Academy Award voters will likely give "Brokeback Mountain" the Oscar for Best Picture.
The decision will be political rather than artistic, because it is a story about gay lovers. And that's a pity. Film is an artistic medium, first and foremost. If a film is didactic and awards are to be given, then they should be given for how artistically well the message was delivered and not for the message itself.
Don't get me wrong. I'm a pro gay-rights liberal. I believe two people who love each other should be allowed under the law to marry, regardless of their sex. I have gay and trans-gender friends and acquaintances. If two people can love each other enough to want to make that commitment, my blessings are with them.
Perhaps because I'm not at all "shocked" by the gay relationship, I approached this film strictly as a story of star-crossed lovers. On that level it is uninspiring and pedestrian. Worse, it is cliché. And that is unforgivable given the film's intent.
When dealing with the story motif of "star-crossed lovers", there are usually two sets of conflicts: internal and external. The internal conflicts take place within and between the lovers
in their souls and within their immediate, intimate relationship. The external conflicts are between those inside the intimate relationship and those outside it who want it stopped and, sometimes even worse, want the lovers punished because of it.
The external conflicts are kept to a minimum, here, and dispatched quickly. They may account for 10 percent of the film. That being the case, this is a film that focuses on the internal conflicts. Because film is a visual medium, this can be a problem because internal conflicts of the soul are not terribly visual. They tend to work better in literature because we can read the characters' thoughts. As a result, directors tend to rely on external symbols as metaphors for the internal conflicts. That is fine with me, except this is how Ang Lee's work descends to cliché.
The various clichés include: the men as shepherds (perhaps a connection to Matthew Shepard, the poor young man killed in Wyoming for being gay); sudden changes in weather, including flash snow storms and thunder; gentle sheep contrasted with a craggy, jagged landscapes; an unsettled feeling that the tent is not set-up right; unending meals of beans (lack of variety); the threat of wolves; following the first gay sex, a sheep is killed by a wolf followed by the wolf's inferred death, his tale hanging from a pole; the shepherd man on horseback rides into a stream clearing, startling a huge bear who roars at him furiously, frightening off the shepherd and his pack mules. These are as cliché as symbols can get.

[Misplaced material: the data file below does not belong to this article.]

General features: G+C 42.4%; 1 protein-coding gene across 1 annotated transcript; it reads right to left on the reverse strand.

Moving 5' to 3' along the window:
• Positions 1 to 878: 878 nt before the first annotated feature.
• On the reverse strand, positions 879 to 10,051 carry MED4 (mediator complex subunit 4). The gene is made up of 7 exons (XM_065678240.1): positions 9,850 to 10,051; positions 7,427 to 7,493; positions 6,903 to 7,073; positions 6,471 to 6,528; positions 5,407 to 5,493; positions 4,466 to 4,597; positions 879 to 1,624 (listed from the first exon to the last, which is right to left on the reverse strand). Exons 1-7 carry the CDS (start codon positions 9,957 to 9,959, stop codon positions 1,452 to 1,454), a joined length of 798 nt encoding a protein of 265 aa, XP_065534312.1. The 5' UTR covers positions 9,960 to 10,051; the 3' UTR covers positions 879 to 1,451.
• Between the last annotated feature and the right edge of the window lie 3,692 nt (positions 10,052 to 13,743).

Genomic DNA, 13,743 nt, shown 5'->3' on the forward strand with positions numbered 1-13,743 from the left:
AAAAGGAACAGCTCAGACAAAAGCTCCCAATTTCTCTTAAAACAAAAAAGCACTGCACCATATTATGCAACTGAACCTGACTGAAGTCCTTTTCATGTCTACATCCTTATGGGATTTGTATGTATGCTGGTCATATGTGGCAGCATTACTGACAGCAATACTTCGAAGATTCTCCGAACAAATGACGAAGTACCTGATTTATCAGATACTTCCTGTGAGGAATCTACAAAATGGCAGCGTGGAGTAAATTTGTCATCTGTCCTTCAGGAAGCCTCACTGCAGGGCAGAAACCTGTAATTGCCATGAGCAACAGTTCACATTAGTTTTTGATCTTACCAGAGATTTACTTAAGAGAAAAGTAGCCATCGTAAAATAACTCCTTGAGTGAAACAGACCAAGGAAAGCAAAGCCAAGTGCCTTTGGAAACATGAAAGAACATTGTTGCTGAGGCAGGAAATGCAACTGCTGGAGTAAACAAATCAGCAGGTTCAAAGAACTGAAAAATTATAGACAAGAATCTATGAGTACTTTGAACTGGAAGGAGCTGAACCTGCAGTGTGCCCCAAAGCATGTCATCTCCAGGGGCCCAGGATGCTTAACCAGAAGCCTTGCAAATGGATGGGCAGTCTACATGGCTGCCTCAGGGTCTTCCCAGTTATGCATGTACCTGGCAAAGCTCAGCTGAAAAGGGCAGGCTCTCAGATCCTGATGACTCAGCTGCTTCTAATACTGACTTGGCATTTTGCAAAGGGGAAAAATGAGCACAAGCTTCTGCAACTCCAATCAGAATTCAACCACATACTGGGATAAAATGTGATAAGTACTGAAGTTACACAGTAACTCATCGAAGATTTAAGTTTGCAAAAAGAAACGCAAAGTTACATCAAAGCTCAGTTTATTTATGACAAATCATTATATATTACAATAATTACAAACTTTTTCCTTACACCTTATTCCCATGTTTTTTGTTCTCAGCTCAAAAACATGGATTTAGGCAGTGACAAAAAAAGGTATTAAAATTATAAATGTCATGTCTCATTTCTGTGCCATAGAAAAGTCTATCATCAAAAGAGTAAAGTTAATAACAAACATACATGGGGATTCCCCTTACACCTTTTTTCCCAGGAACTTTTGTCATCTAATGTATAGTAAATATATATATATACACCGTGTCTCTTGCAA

CAUTION! A SPOILER IS COMING. DON'T READ FURTHER IF YOU DON'T WANT THE PLOT LINE TO BE SPOILED! There is only one really good symbol, and it is actually for the external conflicts. One of the men dies under questionable circumstanceshe was changing a tire when it blew out and the rim hit him in the forehead and killed him, though the lover suspects he was killed ala Matthew Shepard (and another Wyoming connection, BTW). Half of his cremated remains are spread in Texas and the other half is sent to his parents in Wyoming with instructions that they be spread on Brokeback Mountain. The father will not allow it. These will be interred in the family plot. The truth of the relationship will be buried within the family and schism between two worlds, Texas and Wyoming, gay and straight, will stand even in death. It's a very good bit of symbolism.
So when the visual metaphors of a story of internal conflict prove cliché and, therefore, fail to drive the emotions of the piece, we must rely on dialog to do the job.
Unfortunately, we are left to suffer Marry McMurtry's (Lonesome Dove) suffocating staccato style. One man's a talker. The other is Gary Cooper in "The Westerner". He doesn't talk much, though he does kick stuff once in a while. Yup! For me the story fails because it doesn't inspire the kind of emotional connections one should feel from a story of star-crossed lovers. The best example of this kind of film for me is Zeffirelli's "Romeo and Juliet". Obviously you can't beat Shakespeare for the dialog. But the visuals that are married to this dialog allow the film to soar, fully supporting the word paintings with images worthy of the words.
About the acting, I don't understand how come guys from Wyoming sound like they're from Oklahoma. I live in Colorado. I've been to Wyoming. People don't talk that way. In Southern and Western Wyoming, they speak with a flat, mid-western accent. In the Northeastern part of the state, they sound like they're from the Dakotas (think the movie "Fargo", but not quite as extreme). This interpretation is a real a problem because, even here, we are dealing with cliché. Why? Judging this film solely as an artistic love story, "Brokeback Mountain" failed for me. I was bored. If I was watching on HBO, I'd have been searching for the remote about halfway through. If it was not for the shock value of the gay relationship, this film would be forgotten as quickly as "The Squid and the Whale", another poorly rendered love story.
This film will win Best Picture. It shouldn't. Of the three Best Picture nominees I've seen so far, "Capote" should.
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